Thinking about how we, working on the web, rarely get those moments where we can say, “this is done, this is good.”
I am putting my new site live today – designed by Laura Kalbag. This post talks about finally letting go of the need to design my own site.
While we continue to let clients dictate how website content is edited, we will not see the back of the so-called WYSIWYG editor. My thoughts after reading Mark Boulton’s post on the subject.
Having discussed Grid Layout with lots of people at Front Trends last week, I mentioned to a few people I would write up some thoughts about named grid lines and areas and how they are described in the current Working Draft.
Towards the end of last year I did some research into the proposed CSS Grid Layout module for my book CSS3 Layout Modules for Five Simple Steps and also an article for 24 Ways. Both of these were heavily based on the Internet Explorer 10 implementation, as that was (and is) the only real implementation of Grid so far. However the spec has changed significantly and this post is really just my notes on what has changed.
Saying goodbye as the Web Standards Project closes.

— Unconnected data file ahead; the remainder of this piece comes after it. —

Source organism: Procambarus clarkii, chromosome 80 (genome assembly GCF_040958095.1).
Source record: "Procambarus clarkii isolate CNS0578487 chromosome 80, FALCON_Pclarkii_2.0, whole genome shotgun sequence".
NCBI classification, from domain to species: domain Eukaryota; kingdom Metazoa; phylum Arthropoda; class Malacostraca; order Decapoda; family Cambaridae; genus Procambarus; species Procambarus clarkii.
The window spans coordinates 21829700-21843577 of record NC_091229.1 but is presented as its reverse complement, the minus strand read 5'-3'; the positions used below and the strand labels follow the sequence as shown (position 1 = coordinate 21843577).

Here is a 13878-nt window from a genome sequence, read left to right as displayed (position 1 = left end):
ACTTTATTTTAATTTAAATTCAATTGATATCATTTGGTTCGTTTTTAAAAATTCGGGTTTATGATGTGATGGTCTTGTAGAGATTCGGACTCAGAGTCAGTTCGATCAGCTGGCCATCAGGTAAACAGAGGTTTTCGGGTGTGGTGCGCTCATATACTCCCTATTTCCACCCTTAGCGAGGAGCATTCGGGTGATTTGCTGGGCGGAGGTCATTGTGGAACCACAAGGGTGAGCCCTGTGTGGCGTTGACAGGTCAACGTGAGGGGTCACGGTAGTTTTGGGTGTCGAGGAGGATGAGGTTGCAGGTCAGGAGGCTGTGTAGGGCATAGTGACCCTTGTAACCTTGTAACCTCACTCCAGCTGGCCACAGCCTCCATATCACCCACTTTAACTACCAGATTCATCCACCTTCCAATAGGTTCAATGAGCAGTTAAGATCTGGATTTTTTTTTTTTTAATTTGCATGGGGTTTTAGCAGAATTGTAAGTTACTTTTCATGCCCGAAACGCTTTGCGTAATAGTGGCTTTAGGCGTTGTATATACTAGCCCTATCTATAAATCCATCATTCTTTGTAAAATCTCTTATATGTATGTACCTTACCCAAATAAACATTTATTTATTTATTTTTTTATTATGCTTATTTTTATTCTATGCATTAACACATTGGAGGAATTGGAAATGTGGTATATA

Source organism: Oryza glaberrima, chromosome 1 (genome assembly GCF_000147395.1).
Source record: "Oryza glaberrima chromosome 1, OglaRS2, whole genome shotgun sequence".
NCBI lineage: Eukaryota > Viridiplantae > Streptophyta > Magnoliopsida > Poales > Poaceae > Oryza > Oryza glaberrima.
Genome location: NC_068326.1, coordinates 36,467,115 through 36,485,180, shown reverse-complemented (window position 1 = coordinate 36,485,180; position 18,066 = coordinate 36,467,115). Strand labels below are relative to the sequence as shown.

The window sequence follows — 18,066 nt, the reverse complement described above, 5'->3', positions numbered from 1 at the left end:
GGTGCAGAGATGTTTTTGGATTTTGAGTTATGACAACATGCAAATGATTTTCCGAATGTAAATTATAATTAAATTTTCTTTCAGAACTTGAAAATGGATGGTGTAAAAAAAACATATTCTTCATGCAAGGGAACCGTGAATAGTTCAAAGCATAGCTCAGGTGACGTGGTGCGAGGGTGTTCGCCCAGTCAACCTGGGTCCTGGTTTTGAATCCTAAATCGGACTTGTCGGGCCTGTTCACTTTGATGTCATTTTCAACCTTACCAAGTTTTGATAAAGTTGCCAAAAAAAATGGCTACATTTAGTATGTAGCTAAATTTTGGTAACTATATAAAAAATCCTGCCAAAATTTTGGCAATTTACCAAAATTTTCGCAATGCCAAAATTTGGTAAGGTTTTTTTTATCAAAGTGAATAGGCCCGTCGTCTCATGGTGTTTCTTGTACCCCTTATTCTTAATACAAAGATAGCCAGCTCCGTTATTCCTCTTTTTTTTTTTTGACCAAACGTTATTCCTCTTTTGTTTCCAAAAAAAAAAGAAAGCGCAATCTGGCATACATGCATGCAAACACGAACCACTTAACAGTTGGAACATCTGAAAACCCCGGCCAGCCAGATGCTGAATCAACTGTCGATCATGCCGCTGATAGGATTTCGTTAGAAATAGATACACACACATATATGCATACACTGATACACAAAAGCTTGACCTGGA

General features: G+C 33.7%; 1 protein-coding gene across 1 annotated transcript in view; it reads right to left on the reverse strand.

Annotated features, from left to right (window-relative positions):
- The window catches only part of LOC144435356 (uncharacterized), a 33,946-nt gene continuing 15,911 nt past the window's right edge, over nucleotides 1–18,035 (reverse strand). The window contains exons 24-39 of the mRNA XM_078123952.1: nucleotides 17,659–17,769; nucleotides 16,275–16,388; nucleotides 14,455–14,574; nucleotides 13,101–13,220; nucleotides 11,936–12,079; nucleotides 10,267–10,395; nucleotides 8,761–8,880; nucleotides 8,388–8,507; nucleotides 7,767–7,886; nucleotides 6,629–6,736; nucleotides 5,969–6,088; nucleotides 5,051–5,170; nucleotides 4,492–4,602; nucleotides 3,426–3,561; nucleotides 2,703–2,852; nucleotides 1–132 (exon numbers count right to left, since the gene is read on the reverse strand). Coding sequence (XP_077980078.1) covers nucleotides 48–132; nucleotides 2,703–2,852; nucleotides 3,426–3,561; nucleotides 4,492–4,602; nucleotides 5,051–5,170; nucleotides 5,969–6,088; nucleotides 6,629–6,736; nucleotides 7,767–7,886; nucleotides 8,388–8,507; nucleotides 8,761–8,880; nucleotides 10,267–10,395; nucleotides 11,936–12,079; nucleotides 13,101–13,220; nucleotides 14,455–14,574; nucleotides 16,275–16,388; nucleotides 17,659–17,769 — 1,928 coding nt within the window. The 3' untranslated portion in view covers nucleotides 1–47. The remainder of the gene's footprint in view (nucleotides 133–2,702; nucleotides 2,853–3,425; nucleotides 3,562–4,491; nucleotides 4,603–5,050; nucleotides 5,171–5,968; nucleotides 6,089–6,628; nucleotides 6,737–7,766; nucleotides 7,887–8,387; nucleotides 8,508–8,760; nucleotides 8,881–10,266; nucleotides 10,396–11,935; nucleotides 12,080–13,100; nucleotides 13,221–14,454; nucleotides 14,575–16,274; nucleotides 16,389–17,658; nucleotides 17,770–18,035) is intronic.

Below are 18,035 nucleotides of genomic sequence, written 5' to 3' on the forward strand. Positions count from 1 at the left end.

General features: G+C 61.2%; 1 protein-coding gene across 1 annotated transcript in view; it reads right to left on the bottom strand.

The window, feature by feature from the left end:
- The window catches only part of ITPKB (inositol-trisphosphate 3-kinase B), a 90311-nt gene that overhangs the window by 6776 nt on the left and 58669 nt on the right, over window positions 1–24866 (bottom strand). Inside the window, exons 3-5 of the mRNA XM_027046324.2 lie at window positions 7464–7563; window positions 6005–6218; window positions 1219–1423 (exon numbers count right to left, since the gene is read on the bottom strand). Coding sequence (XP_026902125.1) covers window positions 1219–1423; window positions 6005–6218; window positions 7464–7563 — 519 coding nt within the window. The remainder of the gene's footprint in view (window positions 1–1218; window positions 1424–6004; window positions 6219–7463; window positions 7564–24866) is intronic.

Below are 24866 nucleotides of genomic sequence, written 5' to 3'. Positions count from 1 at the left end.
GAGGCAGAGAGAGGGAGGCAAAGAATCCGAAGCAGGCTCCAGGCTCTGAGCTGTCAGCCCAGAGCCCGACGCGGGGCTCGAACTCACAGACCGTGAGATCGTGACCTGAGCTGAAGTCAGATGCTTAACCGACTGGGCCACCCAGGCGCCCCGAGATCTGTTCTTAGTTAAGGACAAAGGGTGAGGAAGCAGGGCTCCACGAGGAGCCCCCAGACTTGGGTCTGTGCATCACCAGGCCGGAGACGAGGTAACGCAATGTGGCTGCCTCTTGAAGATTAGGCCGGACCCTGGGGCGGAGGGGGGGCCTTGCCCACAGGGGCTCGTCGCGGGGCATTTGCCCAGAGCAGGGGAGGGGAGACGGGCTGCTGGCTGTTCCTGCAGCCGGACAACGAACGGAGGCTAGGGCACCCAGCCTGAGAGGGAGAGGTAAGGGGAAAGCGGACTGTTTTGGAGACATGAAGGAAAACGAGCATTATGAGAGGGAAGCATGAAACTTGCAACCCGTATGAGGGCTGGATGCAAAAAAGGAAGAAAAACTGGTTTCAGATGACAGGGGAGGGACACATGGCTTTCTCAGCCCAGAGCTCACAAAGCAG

After my presentation Pushing the Boundaries without breaking the web at Future of Web Design in London last year I was approached by Jason from Microsoft asking if I would be willing to take a look at something he was working one and give my opinion on it. I’ve not being able to talk about it until it launched however the project they had in mind was the modern.ie site.
As I’ve had a bit of an accident, I am temporarily one-handed making typing a bit of a bore. This means that some of the things I meant to do over the next couple of weeks I’m going to move back.
When Five Simple Steps approached me to write a pocket guide for their new series of short, digital format only books, I thought it a great chance to cover the cutting edge of CSS layout. I wanted to cover those new proposals in CSS3 that have the potential to radically change how we layout web pages.
I’ve spent a lot of 2012 on airplanes and at conferences. This post looks back on 2012 and also looks forward to some of the things I’d like to talk about next year.